Johannesburg - CNN’s African Voices, met musician Vuma Levin in Johannesburg, where he is putting his own South African spin on jazz.
In the interview with Vuma, he speaks about his upbringing, Joburg and loads more.
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Known across the world as one of the continent’s most prominent jazz musicians, Levin explains how his interest in music began: "Somewhere in the back of my mind I always had this idea that I wanted to be a musician, but I didn't really know what it was all about. When I first started, it I did it because I wasn't a very cool teenager… What ended up happening was when I was 18, I was so pulled to music, the sound of it, and listening to it, I thought, ‘I really want to do this.'"
Eventually Levin would move towards playing jazz guitar, but African Voices hears how his instrument and genre choice was also heavily influenced by his family.
Levin tells CNN about his upbringing:
"My brother played guitar when I was a teenager and he was really somebody I looked up to and idolised. Because of his connection to music, I started playing guitar and figuring small things out for myself… When I started to get a little more seriously into guitar, I started to listen to blues music and I really liked the music of Jimi Hendrix and B.B King…
"There were a lot of times where I would listen to this music and there were certain sections where I would think ‘Wow, what is that harmonic thing that's happening? That's really incredible’."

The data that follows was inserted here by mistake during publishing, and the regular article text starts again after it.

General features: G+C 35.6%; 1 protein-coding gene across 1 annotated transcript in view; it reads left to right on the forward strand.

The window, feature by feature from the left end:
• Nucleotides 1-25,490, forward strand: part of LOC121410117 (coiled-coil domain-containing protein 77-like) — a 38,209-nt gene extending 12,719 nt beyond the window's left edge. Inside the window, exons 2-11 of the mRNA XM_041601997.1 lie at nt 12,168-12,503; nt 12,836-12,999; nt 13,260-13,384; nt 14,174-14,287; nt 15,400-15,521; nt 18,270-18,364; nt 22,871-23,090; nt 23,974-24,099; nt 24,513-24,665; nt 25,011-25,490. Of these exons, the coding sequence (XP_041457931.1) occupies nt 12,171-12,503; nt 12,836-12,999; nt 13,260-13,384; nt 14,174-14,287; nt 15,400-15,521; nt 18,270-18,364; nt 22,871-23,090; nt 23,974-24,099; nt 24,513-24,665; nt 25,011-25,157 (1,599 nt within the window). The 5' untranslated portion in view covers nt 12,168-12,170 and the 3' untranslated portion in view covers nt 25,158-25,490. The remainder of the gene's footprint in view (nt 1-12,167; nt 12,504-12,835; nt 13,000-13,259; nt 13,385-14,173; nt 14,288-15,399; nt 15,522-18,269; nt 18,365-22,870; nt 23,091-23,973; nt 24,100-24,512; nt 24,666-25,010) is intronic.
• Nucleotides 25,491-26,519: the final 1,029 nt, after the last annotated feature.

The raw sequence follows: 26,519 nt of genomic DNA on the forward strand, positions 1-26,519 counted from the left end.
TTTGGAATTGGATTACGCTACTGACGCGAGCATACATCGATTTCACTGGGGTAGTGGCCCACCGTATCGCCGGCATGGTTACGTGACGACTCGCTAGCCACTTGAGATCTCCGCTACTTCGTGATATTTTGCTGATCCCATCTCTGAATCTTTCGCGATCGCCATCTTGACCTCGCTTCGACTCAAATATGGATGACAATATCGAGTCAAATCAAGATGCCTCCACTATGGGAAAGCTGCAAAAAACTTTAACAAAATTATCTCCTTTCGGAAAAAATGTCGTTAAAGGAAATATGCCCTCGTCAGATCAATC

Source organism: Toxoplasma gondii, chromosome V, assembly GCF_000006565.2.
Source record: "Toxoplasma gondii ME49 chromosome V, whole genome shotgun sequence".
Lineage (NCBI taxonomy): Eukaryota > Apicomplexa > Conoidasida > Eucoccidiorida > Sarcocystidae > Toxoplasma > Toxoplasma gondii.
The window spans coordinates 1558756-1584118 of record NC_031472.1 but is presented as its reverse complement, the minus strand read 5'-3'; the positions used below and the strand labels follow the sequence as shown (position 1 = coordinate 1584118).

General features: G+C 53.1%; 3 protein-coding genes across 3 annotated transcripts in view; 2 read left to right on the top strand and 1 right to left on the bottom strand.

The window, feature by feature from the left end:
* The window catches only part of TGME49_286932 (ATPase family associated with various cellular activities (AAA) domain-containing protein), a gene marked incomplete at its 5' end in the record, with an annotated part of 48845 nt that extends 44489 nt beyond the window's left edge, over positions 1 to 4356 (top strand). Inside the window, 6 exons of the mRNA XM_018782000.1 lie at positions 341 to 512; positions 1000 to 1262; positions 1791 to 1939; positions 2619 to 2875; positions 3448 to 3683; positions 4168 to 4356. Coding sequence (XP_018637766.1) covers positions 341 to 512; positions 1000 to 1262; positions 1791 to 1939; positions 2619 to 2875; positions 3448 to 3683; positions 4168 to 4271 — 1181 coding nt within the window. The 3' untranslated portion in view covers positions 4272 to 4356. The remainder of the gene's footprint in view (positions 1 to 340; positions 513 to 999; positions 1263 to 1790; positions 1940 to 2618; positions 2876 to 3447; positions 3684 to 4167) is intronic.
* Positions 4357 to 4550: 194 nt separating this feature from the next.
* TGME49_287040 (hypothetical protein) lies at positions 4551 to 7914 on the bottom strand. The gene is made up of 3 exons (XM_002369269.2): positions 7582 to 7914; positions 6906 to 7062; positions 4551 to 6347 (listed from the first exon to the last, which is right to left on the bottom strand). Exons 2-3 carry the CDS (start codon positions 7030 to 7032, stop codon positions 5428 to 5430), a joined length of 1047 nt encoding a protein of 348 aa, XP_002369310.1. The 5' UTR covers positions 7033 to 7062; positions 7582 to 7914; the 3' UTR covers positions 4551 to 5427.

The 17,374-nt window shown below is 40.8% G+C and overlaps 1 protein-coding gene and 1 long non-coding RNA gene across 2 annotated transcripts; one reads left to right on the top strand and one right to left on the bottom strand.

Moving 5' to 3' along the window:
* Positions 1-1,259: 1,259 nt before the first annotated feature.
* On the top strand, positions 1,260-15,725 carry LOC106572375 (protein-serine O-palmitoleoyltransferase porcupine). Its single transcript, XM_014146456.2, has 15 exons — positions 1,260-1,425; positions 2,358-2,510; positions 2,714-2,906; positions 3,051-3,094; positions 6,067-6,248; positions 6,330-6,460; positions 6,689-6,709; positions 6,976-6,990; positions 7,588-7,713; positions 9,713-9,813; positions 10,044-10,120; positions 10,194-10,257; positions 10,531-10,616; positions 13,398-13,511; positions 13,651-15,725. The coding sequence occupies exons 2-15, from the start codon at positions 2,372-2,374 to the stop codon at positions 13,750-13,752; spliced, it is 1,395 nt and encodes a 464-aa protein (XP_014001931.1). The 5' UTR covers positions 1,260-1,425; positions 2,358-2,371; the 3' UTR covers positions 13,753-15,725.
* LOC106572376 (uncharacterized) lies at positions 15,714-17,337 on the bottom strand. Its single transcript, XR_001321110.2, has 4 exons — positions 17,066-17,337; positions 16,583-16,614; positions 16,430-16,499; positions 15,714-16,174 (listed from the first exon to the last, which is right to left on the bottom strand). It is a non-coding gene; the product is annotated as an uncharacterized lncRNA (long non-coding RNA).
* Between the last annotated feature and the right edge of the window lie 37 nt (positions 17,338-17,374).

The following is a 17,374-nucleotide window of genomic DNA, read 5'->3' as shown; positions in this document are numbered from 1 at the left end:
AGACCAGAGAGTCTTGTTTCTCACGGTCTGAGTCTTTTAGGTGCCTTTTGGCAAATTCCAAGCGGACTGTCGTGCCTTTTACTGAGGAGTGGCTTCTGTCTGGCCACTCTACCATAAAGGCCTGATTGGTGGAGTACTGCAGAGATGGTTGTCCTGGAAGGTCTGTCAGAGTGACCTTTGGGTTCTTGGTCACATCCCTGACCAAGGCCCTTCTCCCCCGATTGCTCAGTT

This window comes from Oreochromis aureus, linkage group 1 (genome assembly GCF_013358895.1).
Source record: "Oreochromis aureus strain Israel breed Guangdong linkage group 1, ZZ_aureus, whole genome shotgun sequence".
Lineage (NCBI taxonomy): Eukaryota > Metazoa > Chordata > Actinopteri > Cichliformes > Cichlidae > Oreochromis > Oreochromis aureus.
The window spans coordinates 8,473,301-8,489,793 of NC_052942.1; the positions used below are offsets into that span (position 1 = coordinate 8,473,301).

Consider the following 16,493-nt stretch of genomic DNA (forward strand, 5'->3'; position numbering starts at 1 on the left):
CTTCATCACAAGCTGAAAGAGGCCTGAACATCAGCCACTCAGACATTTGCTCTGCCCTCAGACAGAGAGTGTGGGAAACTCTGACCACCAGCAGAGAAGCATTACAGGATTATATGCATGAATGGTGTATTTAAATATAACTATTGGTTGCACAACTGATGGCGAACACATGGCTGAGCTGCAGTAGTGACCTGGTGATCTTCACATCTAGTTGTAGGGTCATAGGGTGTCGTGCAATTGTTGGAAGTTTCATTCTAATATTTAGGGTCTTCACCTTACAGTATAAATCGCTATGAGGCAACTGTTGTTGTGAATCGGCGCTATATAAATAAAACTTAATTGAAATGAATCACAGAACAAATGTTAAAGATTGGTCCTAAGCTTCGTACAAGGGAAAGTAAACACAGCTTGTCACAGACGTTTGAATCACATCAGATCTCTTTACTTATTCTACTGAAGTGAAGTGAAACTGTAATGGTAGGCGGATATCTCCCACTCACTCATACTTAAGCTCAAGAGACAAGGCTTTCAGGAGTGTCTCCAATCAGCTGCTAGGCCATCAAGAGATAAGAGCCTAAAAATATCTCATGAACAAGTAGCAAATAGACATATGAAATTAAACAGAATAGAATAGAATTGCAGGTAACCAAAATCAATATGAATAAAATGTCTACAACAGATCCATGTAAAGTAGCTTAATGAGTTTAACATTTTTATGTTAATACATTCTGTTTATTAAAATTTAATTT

More about where Vuma met with CNN and why is:
African Voices joins Levin and his band at the Native Yards near Cape Town, a venue which allows people to be exposed to genres they might not normally listen to, such as jazz. Levin tells the programme: "People have a tendency to think of them as sort of violent and volatile. This is just sort of giving a different view of those spaces, and allowing people to access those spaces who wouldn't ordinarily go into those areas. It’s basically trying to break down barriers of race and class."
When asked what he hopes to achieve with his music in the future, Levin explains to CNN:
“If I could boil it down to one fundamental thing, it would be to try and achieve this international standard of excellence, while at the same time drawing from local musical histories and local traditions. So that when people hear this music, they can instantly identify as something that is uniquely a South African cultural artefact.”